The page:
If you recall the introductory post to this series – Set Up an Unmanaged VPS (4 Newbies) .. The V-P-S Bible – I said the aim was to set up the fastest possible web server, while retaining options to strap on other functionality later on. For most of us, the most likely addition would be a mail server. But.
But. A mail server takes up valuable resources. SMTP, for example, eats RAM. Which slows down your sites. OK, we could set up POP3 and retain greater efficiency. Then again, we could just use Google Apps, and focus this box 100% towards our web server solution.
…and that's my plan, for now; retaining the option to add a mail server later on, yet allowing our web apps a mail handling capacity. So we need Postfix for that, and some configuration.
Video: Enable Email on a VPS
Change the Hostname
To see your hostname, at the CLI, type:-
…and hit return. The name displayed is probably not what you're after. Let's change it to something more personalised and user-friendly.
I've got a domain hanging about so I'll use that as an ongoing example. It's wpcop.com, vpsB's sister site, so there's a cheap plug if ever there was one. For our mail functionality we could use any HOST.wpcop.com, such as mail.wpcop.com or vps.wpcop.com or whateveryoulike.wpcop.com. For this example I want to use the hostname mail.wpcop.com. You do likewise, editing the host to whatever you want and the domain, typically, for that of your principle website.
We’ll change the hostname in 2 files, and then change the Reverse DNS to match the hostname.
For the first file, having logged into the superuser account, we'll use the handy echo command (which is explained below) to paste the new hostname into a fresh file. Then we'll quit root's account:-
[private_vpsBible New Site Offer]
echo mail.wpcop.com > /etc/hostname
[/private_vpsBible New Site Offer]
.. swapping your hostname for mine.
The Echo Command
.. figured I'd introduce this handy command, used to parse a string in various ways.
Take our example command above:-
In this case we're inserting the string “mail.wpcop.com” into a file.
One important note about using the > symbol ..
- > The ‘greater than' symbol deletes file content, replaced with the new string
- >> Using 2 of these appends file content, adding the new string to the end
.. So if in doubt, use a text editor like Nano instead.
For more on “echo” type man echo.
(Er, “man” is short for manual and works for most commands.)
For the second hostname change we'll use Nano:-
.. replacing the single instance of the existing hostname with mail.wpcop.com.
If your Linux distro doesn't have a line with the hostname, no worries, just add the line and ..
.. it should look something like this…
By the way, if your hosts file doesn't contain those last 7 lines, don't worry about it.
Set the Reverse DNS (RDNS)
Now for the reverse DNS. For this, using your web browser, head to your VPS manager.
For Slicehost, after logging into the Slicemanager, you click the DNS tab, then the Reverse DNS link. Other unmanaged VPS providers will have similar control panels.
Perform a quick reboot:-
Logged back in, now type:-
That's better, huh?
To check the RDNS, do this:-
(You may find that dnsutils is already installed. Either way, the above command won't do any harm.)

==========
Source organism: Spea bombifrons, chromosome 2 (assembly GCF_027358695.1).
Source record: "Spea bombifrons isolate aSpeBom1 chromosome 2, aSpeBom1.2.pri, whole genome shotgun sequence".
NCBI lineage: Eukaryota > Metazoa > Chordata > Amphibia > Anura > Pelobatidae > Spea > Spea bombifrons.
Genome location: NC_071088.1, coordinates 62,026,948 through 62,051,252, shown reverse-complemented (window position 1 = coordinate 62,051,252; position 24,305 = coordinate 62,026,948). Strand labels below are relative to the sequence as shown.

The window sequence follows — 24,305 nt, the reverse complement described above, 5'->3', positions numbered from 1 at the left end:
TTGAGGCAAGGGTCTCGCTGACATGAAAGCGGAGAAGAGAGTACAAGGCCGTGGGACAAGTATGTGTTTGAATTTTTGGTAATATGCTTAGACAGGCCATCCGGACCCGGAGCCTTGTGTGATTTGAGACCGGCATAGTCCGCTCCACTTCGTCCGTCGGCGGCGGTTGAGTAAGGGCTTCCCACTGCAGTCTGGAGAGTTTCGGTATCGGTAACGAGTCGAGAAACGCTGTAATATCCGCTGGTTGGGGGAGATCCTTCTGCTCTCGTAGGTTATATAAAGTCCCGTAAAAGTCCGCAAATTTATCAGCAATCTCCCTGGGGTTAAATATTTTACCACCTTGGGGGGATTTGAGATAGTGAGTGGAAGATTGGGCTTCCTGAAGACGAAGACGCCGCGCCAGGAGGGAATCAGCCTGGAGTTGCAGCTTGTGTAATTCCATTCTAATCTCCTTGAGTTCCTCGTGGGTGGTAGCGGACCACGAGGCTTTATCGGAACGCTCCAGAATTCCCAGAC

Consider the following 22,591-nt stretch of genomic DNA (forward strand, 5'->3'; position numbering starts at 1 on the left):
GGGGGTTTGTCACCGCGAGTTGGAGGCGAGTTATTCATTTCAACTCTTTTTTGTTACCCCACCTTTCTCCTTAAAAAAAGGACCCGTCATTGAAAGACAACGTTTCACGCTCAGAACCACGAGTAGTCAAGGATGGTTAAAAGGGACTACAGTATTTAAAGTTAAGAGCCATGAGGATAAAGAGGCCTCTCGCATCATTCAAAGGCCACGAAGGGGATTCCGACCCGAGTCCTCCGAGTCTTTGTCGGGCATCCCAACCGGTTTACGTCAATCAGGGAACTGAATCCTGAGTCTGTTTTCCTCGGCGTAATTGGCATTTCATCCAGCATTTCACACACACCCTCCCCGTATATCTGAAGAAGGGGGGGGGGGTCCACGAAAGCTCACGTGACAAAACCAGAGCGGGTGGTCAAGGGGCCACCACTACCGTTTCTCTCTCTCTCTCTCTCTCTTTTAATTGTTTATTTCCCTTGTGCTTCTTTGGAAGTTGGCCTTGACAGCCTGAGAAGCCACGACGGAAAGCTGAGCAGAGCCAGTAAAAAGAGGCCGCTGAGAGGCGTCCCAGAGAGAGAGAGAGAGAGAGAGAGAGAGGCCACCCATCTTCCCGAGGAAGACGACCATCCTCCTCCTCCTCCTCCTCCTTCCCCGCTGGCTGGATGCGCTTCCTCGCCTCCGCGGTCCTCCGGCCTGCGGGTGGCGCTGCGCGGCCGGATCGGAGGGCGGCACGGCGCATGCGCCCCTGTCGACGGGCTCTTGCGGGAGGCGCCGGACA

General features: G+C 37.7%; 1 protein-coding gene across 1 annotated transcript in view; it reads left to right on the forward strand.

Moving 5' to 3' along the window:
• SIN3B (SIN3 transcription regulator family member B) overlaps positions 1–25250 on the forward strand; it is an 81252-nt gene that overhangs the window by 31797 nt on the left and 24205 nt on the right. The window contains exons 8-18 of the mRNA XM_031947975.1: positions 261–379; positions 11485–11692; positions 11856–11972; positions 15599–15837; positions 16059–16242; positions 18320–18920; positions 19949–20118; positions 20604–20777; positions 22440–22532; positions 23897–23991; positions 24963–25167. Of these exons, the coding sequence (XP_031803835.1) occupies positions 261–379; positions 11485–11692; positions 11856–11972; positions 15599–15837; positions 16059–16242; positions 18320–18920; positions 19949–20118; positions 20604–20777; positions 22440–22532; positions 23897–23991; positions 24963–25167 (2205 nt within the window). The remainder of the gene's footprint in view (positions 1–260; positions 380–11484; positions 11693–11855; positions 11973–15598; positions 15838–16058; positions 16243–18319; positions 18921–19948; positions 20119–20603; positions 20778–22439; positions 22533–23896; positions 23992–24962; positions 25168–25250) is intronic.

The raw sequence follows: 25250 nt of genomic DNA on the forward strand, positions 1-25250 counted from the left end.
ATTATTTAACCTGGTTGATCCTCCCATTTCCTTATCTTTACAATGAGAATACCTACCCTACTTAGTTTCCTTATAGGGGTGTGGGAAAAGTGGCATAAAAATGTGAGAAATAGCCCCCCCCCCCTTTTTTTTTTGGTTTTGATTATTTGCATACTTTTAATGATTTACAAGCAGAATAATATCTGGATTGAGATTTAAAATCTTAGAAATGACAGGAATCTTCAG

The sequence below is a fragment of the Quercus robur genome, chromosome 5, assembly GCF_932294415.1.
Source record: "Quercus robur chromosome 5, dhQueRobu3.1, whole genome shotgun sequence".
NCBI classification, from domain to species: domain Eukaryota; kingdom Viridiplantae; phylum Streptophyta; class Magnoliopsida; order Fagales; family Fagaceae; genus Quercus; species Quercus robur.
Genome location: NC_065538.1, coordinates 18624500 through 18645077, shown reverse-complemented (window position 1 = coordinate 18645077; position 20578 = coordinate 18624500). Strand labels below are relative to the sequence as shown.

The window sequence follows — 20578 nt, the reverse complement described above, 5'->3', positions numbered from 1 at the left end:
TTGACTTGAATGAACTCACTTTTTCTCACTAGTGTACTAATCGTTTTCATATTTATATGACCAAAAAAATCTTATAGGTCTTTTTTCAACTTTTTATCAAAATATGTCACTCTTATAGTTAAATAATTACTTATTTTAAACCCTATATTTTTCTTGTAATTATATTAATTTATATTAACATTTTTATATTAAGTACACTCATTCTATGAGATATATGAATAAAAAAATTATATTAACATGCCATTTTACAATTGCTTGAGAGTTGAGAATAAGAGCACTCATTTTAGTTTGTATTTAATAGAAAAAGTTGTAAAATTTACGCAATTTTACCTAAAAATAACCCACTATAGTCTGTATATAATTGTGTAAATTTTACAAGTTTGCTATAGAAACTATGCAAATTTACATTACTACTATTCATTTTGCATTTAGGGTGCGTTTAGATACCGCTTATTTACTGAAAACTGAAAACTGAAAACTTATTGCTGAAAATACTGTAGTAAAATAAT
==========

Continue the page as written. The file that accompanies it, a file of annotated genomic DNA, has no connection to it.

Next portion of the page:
Then, replacing mine with your IP address:-
Provided the output contains the following, but with your IP, we're fine:-
…if it doesn't, make some tea and try again. The RDNS may take a little time to propogate.
Prompted, choose Internet Site, as shown in the image at the top of this post.
Then enter your hostname:-
Now we'll redirect mail from root to our username, in my case olly:-
…and where you see this line…
…change “some_value” to your username, like this in my case…
…(Or if you don't see that line at all, add it, substituting “olly” for your username.)
Reload the aliases database:-
Edit the Postfix configuration:-
…and replace 3 lines, substituting wpcop for your domain:-
Restart the Postfix service to refresh its configuration:-
Testing your email
Check it by sending an email to your email address, in this example using the mailx program that came bundled in mailutils, that we installed a moment ago.
Swapping the email address for yours, type this:-
You'll see there's a Cc: field now. Add another email address if you like, else ignore this. Then, hit return.
Now we've got a Subject: field. Golly! Type in whatever and again hit return.
Now we've got a blank line. Gosh. That's where you tap in your message body, so do: “This is a test blah whatnot.” And this time, DO NOT hit return. Well, you can, but all it does is to give you a carriage return. To escape out of the message body field, whilst simultaneously sending the message, press CTRL and D at the same time.
Now check your mail client and get generally over-excited.
OK, that's the outgoing email sorted for your server, so you'll be able to send email from your web applications, for each and every domain using the name of each domain *. For incoming email, we'll be setting up Google Apps later in this series, which is free, easy, saves time and your system resources, and can be popped or smtp'ed to your local email client, using your own domain name. Fairly splendid.
* ie, firstname.lastname@example.org as well as email@example.com, as many domains as you want, independent of each other regardless of you RDNS setting. Nice, huh!
In the next section Install PHP5 & MySQL – The One-Stop FastCGI Index Page, as well as setting up MySQL for your databases we'll look at the options for setting up PHP to work with Nginx, plus how to extend that solution with added security and caching. If that sounds complex, don't sweat it, it's pretty clear and I'll steer you in the right direction.
Meantime, here's the index…